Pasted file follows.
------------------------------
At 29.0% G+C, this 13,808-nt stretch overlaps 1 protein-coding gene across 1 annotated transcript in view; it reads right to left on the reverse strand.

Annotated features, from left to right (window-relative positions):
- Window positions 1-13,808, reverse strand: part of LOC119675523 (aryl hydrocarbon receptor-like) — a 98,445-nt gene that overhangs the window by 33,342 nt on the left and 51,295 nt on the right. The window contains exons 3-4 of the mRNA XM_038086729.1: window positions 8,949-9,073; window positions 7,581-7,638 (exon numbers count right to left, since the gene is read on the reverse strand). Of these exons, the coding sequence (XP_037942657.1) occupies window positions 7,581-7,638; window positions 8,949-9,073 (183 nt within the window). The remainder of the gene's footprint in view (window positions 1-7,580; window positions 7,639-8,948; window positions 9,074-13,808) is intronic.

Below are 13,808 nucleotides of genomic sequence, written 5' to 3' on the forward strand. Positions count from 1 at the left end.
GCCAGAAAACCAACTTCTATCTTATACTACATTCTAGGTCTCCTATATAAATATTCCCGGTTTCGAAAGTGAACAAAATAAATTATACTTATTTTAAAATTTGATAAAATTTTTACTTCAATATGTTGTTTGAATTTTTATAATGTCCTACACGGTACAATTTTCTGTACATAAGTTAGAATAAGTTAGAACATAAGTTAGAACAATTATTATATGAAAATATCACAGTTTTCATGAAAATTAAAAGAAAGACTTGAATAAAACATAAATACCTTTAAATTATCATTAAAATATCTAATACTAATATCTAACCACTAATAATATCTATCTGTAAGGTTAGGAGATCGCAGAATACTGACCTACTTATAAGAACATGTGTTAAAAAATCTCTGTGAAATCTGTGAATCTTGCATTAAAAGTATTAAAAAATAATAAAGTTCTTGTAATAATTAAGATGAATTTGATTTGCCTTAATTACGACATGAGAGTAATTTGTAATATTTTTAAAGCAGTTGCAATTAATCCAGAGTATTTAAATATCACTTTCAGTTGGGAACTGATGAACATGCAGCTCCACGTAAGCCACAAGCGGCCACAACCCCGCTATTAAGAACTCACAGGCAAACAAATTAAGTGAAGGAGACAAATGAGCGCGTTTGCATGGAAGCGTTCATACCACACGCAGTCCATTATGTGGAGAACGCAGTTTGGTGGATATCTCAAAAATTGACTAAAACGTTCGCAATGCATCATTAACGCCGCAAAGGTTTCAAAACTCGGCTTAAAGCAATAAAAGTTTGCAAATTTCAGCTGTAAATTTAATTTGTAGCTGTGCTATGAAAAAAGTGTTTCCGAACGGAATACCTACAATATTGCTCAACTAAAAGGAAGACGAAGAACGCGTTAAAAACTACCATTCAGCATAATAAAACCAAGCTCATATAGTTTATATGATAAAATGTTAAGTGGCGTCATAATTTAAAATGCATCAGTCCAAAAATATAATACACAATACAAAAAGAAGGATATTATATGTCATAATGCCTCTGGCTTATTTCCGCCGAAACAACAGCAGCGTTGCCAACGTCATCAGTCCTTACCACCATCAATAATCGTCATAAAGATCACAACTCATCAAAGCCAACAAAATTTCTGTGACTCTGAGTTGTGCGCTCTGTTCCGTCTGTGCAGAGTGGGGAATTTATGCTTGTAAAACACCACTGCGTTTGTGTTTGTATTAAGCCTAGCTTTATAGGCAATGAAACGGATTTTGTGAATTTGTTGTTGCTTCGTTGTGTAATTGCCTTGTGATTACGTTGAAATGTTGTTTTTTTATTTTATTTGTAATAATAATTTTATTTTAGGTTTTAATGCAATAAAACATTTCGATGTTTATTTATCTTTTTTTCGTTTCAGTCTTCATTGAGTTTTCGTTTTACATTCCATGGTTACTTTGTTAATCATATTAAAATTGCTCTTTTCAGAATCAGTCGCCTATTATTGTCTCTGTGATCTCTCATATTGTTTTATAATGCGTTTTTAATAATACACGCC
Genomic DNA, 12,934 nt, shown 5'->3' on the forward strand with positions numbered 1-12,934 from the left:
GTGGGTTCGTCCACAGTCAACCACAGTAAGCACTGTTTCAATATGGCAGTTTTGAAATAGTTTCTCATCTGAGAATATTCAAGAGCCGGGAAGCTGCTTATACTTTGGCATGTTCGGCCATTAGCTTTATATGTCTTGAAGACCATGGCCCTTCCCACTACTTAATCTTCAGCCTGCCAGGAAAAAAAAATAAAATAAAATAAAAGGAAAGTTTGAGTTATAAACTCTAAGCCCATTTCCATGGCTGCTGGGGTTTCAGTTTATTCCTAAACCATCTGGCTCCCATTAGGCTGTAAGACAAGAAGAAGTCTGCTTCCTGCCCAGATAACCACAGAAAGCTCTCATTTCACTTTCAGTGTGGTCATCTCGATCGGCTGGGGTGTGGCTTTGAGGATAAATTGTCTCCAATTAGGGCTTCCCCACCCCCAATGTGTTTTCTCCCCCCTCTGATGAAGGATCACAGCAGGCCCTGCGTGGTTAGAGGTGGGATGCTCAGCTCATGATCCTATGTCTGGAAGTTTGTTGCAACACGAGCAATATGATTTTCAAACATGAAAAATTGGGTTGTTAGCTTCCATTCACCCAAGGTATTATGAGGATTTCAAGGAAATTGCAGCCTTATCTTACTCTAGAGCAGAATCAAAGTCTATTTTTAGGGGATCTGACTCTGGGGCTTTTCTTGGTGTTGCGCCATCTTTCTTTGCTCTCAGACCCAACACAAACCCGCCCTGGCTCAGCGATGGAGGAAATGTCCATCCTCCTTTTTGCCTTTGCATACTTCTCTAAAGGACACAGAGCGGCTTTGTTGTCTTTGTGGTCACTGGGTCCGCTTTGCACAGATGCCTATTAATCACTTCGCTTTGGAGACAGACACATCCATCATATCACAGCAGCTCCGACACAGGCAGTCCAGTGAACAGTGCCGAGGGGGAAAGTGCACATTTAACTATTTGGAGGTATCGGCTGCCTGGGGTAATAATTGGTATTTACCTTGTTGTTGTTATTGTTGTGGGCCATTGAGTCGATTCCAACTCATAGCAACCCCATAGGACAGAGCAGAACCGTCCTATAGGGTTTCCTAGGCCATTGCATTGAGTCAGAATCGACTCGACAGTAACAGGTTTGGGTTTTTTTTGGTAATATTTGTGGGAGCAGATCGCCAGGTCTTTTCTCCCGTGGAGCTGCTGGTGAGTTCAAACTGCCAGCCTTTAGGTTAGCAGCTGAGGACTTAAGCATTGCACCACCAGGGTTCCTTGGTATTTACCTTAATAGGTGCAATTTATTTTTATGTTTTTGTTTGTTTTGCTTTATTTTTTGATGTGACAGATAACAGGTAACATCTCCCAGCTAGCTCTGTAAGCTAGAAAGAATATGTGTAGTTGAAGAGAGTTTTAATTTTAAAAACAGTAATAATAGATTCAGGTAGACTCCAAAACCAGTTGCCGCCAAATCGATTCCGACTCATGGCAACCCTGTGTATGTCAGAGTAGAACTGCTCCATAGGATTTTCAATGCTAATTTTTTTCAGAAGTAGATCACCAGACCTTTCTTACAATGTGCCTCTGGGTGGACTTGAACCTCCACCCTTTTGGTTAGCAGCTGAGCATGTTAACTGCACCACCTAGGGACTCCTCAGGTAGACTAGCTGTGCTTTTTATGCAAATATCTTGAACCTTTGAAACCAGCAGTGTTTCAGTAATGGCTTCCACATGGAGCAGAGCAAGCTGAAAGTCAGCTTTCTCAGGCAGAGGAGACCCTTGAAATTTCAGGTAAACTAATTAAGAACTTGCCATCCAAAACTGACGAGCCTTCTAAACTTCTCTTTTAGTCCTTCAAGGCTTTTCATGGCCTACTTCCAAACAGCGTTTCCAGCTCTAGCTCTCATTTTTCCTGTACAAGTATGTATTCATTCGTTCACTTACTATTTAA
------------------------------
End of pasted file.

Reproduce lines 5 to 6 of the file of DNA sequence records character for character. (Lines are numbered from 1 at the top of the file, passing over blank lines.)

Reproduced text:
GCCAGAAAACCAACTTCTATCTTATACTACATTCTAGGTCTCCTATATAAATATTCCCGGTTTCGAAAGTGAACAAAATAAATTATACTTATTTTAAAATTTGATAAAATTTTTACTTCAATATGTTGTTTGAATTTTTATAATGTCCTACACGGTACAATTTTCTGTACATAAGTTAGAATAAGTTAGAACATAAGTTAGAACAATTATTATATGAAAATATCACAGTTTTCATGAAAATTAAAAGAAAGACTTGAATAAAACATAAATACCTTTAAATTATCATTAAAATATCTAATACTAATATCTAACCACTAATAATATCTATCTGTAAGGTTAGGAGATCGCAGAATACTGACCTACTTATAAGAACATGTGTTAAAAAATCTCTGTGAAATCTGTGAATCTTGCATTAAAAGTATTAAAAAATAATAAAGTTCTTGTAATAATTAAGATGAATTTGATTTGCCTTAATTACGACATGAGAGTAATTTGTAATATTTTTAAAGCAGTTGCAATTAATCCAGAGTATTTAAATATCACTTTCAGTTGGGAACTGATGAACATGCAGCTCCACGTAAGCCACAAGCGGCCACAACCCCGCTATTAAGAACTCACAGGCAAACAAATTAAGTGAAGGAGACAAATGAGCGCGTTTGCATGGAAGCGTTCATACCACACGCAGTCCATTATGTGGAGAACGCAGTTTGGTGGATATCTCAAAAATTGACTAAAACGTTCGCAATGCATCATTAACGCCGCAAAGGTTTCAAAACTCGGCTTAAAGCAATAAAAGTTTGCAAATTTCAGCTGTAAATTTAATTTGTAGCTGTGCTATGAAAAAAGTGTTTCCGAACGGAATACCTACAATATTGCTCAACTAAAAGGAAGACGAAGAACGCGTTAAAAACTACCATTCAGCATAATAAAACCAAGCTCATATAGTTTATATGATAAAATGTTAAGTGGCGTCATAATTTAAAATGCATCAGTCCAAAAATATAATACACAATACAAAAAGAAGGATATTATATGTCATAATGCCTCTGGCTTATTTCCGCCGAAACAACAGCAGCGTTGCCAACGTCATCAGTCCTTACCACCATCAATAATCGTCATAAAGATCACAACTCATCAAAGCCAACAAAATTTCTGTGACTCTGAGTTGTGCGCTCTGTTCCGTCTGTGCAGAGTGGGGAATTTATGCTTGTAAAACACCACTGCGTTTGTGTTTGTATTAAGCCTAGCTTTATAGGCAATGAAACGGATTTTGTGAATTTGTTGTTGCTTCGTTGTGTAATTGCCTTGTGATTACGTTGAAATGTTGTTTTTTTATTTTATTTGTAATAATAATTTTATTTTAGGTTTTAATGCAATAAAACATTTCGATGTTTATTTATCTTTTTTTCGTTTCAGTCTTCATTGAGTTTTCGTTTTACATTCCATGGTTACTTTGTTAATCATATTAAAATTGCTCTTTTCAGAATCAGTCGCCTATTATTGTCTCTGTGATCTCTCATATTGTTTTATAATGCGTTTTTAATAATACACGCC
Genomic DNA, 12,934 nt, shown 5'->3' on the forward strand with positions numbered 1-12,934 from the left: